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Before you hire your next employee, it is important to narrow down the top qualities and characteristics that you want to see in your applicants.

The best personality traits and work ethic characteristics in an employee may vary depending on the company's values or the nature of the position. For example, leadership qualities may be crucial for a managerial role while time management may be more important for a project-based role with strict deadlines.

Every company culture is unique but these top four general qualities are the factors that you should always be looking for in a potential hire.

Once you determine which key qualities are the most important to your company, then you can frame your interview questions around how the applicant measures up. Being proactive about what you are looking for in an employee prevents high turnover rates that slow down business processes.

To avoid a bad hire, contemplate these top four qualities and characteristics before you make a concrete hiring decision. 


Motivation or passion are qualities that are hard, if not impossible skills to teach so it is crucial that new hires are coming into the interview with these character traits. Without an aspect of self-motivation, potential hires can end up lacking the ability to meet deadlines and productivity goals.

The last thing you want in a new hire is an indifferent attitude and a lack of urgency. As a boss, it can significantly slow procedures and cause massive frustration if you feel that you constantly need to babysit and remind an employee why they should do their job.

When applicants can show that they are motivated and passionate about the position and what they bring to the table, then they are easier to trust to get the work done. As an employer, you want ambitious and confident employees that are driven to succeed and reach goals.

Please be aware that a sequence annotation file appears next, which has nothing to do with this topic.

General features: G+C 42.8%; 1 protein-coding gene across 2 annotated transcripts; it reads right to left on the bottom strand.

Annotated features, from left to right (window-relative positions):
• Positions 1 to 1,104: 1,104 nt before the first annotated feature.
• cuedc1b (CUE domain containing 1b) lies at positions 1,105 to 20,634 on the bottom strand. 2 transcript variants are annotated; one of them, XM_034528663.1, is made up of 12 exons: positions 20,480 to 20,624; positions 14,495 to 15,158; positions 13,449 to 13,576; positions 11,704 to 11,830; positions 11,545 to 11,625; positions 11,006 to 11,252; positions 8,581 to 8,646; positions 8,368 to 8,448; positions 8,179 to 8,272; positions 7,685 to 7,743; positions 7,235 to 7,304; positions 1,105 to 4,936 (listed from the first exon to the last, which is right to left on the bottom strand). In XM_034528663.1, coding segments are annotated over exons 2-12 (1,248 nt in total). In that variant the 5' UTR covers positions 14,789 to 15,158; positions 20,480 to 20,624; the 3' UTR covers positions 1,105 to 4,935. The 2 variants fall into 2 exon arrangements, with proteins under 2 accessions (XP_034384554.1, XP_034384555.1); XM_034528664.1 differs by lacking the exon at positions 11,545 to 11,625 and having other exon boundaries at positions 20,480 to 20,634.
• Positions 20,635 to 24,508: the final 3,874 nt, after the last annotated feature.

On top of an applicant's individual and personal sense of motivation, it is even better if this quality also translates into a team environment. When a new hire's motivational energy is strong, it can be contagious and encourage motivation in other employees. For this reason, motivation is a trait that is often linked to leadership skills.

During the interview process, you can gauge a candidate's sense of personal motivation by asking questions about their career goals or driving passions. Even a simple question like, "What motivates you?" can reveal the perfect answer from the perfect new hire.


When you hire a new team member, you need to be sure that they are reliable and dependable. No matter what the position, all employees require a certain sense of reliability to handle their responsibilities and do what needs to be done. 

If you request for an applicant to follow up on the interview with certain documents and they say they will email them to you by a certain time and then they don't, this is a huge red flag. You need to trust that a potential hire is loyal to their word and will stick to what they promise.

Similarly, if an employee is late to an interview, this isn't a good sign. You want an employee who is reliable to show up to work on time and when they are scheduled. You also need to be able to rest assured that your employee will meet deadlines, complete necessary tasks, and communicate potential roadblocks.

Communication Skills